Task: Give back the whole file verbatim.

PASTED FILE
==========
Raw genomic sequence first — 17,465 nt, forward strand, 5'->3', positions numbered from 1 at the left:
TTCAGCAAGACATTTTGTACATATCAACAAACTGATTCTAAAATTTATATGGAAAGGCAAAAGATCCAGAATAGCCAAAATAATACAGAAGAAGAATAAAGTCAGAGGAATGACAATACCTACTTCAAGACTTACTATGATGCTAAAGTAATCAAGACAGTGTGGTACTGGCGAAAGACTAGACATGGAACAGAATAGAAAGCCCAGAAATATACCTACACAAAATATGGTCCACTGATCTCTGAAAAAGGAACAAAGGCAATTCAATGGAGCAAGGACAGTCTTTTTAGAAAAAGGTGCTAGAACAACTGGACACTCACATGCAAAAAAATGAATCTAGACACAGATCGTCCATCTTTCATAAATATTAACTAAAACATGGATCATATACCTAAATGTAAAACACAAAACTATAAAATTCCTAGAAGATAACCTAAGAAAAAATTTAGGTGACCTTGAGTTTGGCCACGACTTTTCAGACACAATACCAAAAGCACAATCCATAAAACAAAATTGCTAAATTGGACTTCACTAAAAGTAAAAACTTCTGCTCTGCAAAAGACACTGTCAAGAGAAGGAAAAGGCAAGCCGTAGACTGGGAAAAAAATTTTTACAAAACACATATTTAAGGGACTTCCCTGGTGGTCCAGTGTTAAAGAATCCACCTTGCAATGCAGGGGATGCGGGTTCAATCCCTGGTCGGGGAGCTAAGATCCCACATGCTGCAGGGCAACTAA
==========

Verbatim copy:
Raw genomic sequence first — 17,465 nt, forward strand, 5'->3', positions numbered from 1 at the left:
TTCAGCAAGACATTTTGTACATATCAACAAACTGATTCTAAAATTTATATGGAAAGGCAAAAGATCCAGAATAGCCAAAATAATACAGAAGAAGAATAAAGTCAGAGGAATGACAATACCTACTTCAAGACTTACTATGATGCTAAAGTAATCAAGACAGTGTGGTACTGGCGAAAGACTAGACATGGAACAGAATAGAAAGCCCAGAAATATACCTACACAAAATATGGTCCACTGATCTCTGAAAAAGGAACAAAGGCAATTCAATGGAGCAAGGACAGTCTTTTTAGAAAAAGGTGCTAGAACAACTGGACACTCACATGCAAAAAAATGAATCTAGACACAGATCGTCCATCTTTCATAAATATTAACTAAAACATGGATCATATACCTAAATGTAAAACACAAAACTATAAAATTCCTAGAAGATAACCTAAGAAAAAATTTAGGTGACCTTGAGTTTGGCCACGACTTTTCAGACACAATACCAAAAGCACAATCCATAAAACAAAATTGCTAAATTGGACTTCACTAAAAGTAAAAACTTCTGCTCTGCAAAAGACACTGTCAAGAGAAGGAAAAGGCAAGCCGTAGACTGGGAAAAAAATTTTTACAAAACACATATTTAAGGGACTTCCCTGGTGGTCCAGTGTTAAAGAATCCACCTTGCAATGCAGGGGATGCGGGTTCAATCCCTGGTCGGGGAGCTAAGATCCCACATGCTGCAGGGCAACTAA